A map of 214 fire calls to single-room occupancy buildings in Vancouver, from Jan. 1, 2022 to Dec. 8, 2022. The log, obtained via freedom of information from Vancouver Fire and Rescue Services (VFRS), lists the calls by date, cause, location, number of deaths or injuries and approximate cost of damage.
During the period, there were 10 fire-related injuries and four fire-related fatalities.
Two injuries were reported in a Feb. 17, 2022 fire at the Astoria Hotel, 769 E. Hastings, when a battery rectifier ignited due to ignorance of hazard. A similar incident happened June 11, 2022 at the Hotel Empress, 235 E. Hastings, but one person died.
Two deaths resulted from the April 11, 2022 Winters Hotel blaze on 203 Abbott in Gastown.
The other death was May 5, 2022 at the Patricia Hotel, 403 E. Hastings, which originated in a portable cooking unit.
The four-alarm fire at the 115-year-old Winters Hotel was the worst of 2022’s SRO fires.
The bodies of residents Mary Ann Garlow and Dennis Guay were discovered more than a week-and-a-half after the inferno. The building was demolished and the disaster now the subject of an application for a class-action lawsuit against city hall and B.C. Housing-funded property manager Atira.
It was a tragedy waiting to happen. On April 8, 2022, after a minor fire, VFRS had ordered Winters Hotel management to immediately hire a qualified technician to service the fire alarm and sprinkler and provide 24-hour fire watch until the system could be reset and fully functional.
In the months that followed the tragedy, the Downtown Eastside went from bad to worse. Sidewalks on both sides of East Hastings filled with tents containing 200 people, many with addictions and/or mental illness. Many of them refused to live inside buildings similar to the Winters Hotel, even if rooms were available.
On July 24, 2022, fire chief Karen Fry issued an extraordinary order to remove tents and structures from congested sidewalks, so that firefighters could access buildings in case of emergency. Full enforcement did not happen until April 5 of this year, when Vancouver Police officers and civic crews removed tents and belongings.
A total $90.34 million in estimated fire losses during the year. Most of that from two devastating blazes.
The Winters Hotel disaster estimate was $68.7 million. That was due to an open flame.
The Powell and Princess fire, at 568 Powell, on Aug. 22, 2022, was $20 million. That was blamed on smoker’s material.
A July 17, 2022 fire caused $350,000 damage to 566 Powell, due to smoker’s material. The June 11, 2022 fire at 235 E. Hastings caused $240,000 damage.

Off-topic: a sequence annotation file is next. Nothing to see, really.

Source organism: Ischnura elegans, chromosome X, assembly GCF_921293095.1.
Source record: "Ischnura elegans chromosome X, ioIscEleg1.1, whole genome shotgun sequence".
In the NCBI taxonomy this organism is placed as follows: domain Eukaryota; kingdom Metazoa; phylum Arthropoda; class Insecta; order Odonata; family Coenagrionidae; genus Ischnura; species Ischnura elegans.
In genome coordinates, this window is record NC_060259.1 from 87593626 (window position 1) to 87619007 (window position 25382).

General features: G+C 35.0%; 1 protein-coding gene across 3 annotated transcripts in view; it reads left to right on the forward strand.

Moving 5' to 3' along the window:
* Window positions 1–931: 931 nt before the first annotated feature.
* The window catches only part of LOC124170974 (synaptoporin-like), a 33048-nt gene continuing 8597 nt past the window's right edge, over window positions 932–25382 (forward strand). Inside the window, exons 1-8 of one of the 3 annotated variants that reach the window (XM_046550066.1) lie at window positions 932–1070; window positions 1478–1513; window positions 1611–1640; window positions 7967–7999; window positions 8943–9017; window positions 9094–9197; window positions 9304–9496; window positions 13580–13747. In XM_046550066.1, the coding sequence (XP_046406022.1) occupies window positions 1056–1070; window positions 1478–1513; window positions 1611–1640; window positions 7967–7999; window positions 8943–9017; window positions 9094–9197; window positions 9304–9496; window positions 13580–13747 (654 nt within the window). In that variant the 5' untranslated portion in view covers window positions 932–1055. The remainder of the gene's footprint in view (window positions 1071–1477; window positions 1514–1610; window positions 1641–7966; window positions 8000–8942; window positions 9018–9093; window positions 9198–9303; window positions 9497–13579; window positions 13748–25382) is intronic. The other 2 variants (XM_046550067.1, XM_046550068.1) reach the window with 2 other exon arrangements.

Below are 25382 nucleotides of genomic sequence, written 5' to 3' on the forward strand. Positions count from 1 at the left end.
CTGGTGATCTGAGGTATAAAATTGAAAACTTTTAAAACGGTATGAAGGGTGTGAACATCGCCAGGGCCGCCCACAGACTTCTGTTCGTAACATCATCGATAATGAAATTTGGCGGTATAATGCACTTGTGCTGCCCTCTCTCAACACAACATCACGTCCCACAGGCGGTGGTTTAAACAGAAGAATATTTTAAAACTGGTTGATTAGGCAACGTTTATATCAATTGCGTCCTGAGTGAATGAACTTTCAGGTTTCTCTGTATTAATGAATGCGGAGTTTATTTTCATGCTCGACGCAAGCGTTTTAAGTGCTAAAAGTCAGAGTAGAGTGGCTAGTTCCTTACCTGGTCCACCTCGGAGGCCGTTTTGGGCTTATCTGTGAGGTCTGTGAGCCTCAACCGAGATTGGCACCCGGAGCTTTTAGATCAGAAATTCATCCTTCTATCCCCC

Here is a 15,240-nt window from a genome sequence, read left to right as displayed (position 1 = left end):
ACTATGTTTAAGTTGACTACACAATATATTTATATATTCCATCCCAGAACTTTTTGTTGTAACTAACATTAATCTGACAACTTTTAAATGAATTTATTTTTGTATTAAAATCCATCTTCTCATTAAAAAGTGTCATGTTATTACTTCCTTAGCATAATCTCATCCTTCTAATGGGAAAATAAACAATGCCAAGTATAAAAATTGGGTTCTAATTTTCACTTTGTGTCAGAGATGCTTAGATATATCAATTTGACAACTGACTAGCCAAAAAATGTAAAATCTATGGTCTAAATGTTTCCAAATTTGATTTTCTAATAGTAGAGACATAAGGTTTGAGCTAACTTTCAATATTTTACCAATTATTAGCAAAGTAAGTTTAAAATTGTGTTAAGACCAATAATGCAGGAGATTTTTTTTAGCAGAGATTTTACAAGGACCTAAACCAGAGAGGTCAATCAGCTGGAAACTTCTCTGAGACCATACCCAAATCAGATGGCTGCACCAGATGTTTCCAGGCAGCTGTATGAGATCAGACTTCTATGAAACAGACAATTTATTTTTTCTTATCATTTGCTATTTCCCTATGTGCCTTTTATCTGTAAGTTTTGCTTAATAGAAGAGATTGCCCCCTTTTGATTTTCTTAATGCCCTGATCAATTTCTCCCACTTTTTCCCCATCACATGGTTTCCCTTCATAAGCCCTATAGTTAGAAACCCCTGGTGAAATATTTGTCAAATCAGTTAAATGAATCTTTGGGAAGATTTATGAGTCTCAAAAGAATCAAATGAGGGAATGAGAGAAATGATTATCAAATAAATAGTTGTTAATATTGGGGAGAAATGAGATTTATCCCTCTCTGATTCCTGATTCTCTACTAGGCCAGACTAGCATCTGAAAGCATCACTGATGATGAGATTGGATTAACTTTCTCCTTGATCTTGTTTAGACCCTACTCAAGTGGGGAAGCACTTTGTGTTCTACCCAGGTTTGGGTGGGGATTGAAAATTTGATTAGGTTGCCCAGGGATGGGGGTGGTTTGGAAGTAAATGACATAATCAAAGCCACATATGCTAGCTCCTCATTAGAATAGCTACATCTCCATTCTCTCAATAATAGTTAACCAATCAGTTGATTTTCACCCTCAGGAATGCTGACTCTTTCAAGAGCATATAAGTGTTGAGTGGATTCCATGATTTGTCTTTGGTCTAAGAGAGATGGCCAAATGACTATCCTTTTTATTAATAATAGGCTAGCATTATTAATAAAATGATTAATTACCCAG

There were three fires worth $100,000: 431 E. Pender on Jan. 3, 2022 (open flame); 936 Granville on Aug. 6, 2022 (incendiary fire); and 143 Dunlevy on Sept. 24, 2022 (cannot be determined).
Leading causes were open flame (41) and smoker’s material, which includes matches, lighters, torches, candles, cigarettes and drug-related materials (19).
Acts or omissions:
In 48 cases, suspected impairment, use of alcohol, drugs or medication was involved. Followed by ignorance of hazard (21) and incendiary (or intentionally lit) fire (14).
Most fire calls:
There were 15 addresses with four or more fire calls.
The Lookout Housing and Health Society-managed Tamura House at 225 Dunlevy topped the list at 16.
Atira’s Sereena’s Housing for Women at 143 Dunlevy and Hotel Canada at 518 Richards had seven fire calls each. There were six each at the PHS flagship Portland Hotel (20 W. Hastings) and Tellier Tower (16 E. Hastings), Brandiz Hotel (122 E. Hastings) and the Colonial Hotel (122 Water).
Lookout director of development Megan Kriger said the 52-year-old charity has met with the VFRS and City of Vancouver to discuss ways to reduce the fire risk. Kriger said Lookout conducts regular site inspections to ensure hallways are clear and that there are “more than the required number of fire extinguishers.” Blow torch lighters and lithium battery chargers are no longer allowed inside units.
“Lookout sites have fire warden programs where residents are trained and certified by the Vancouver fire department,” Kriger said. “Increased education has been provided around safer smoking options, including how to properly put out and dispose of cigarettes, eliminating dry grass and flammables during heat season.”
Kriger said kitchen fires are caused by residents “not watching food while it’s being cooked” and the society is also providing education around cooking safety and healthier options to reduce fats or oils.
“Lookout also promotes the use of community kitchens onsite where residents can support each other and share the responsibility of cooking together,” she said.
VFRS revealed Aug. 8 that the first half of 2023 was a record-setter. Fire responses are up 31% year-over-year and more than a quarter of fires were deliberately lit. The leading cause of fires (57%) is carelessly discarded smokers’ materials.
Four people died in fires from January to June. Three involved smokers’ materials and two of the victims were suspected to be impaired.
–with technical assistance from Stephen Bohus
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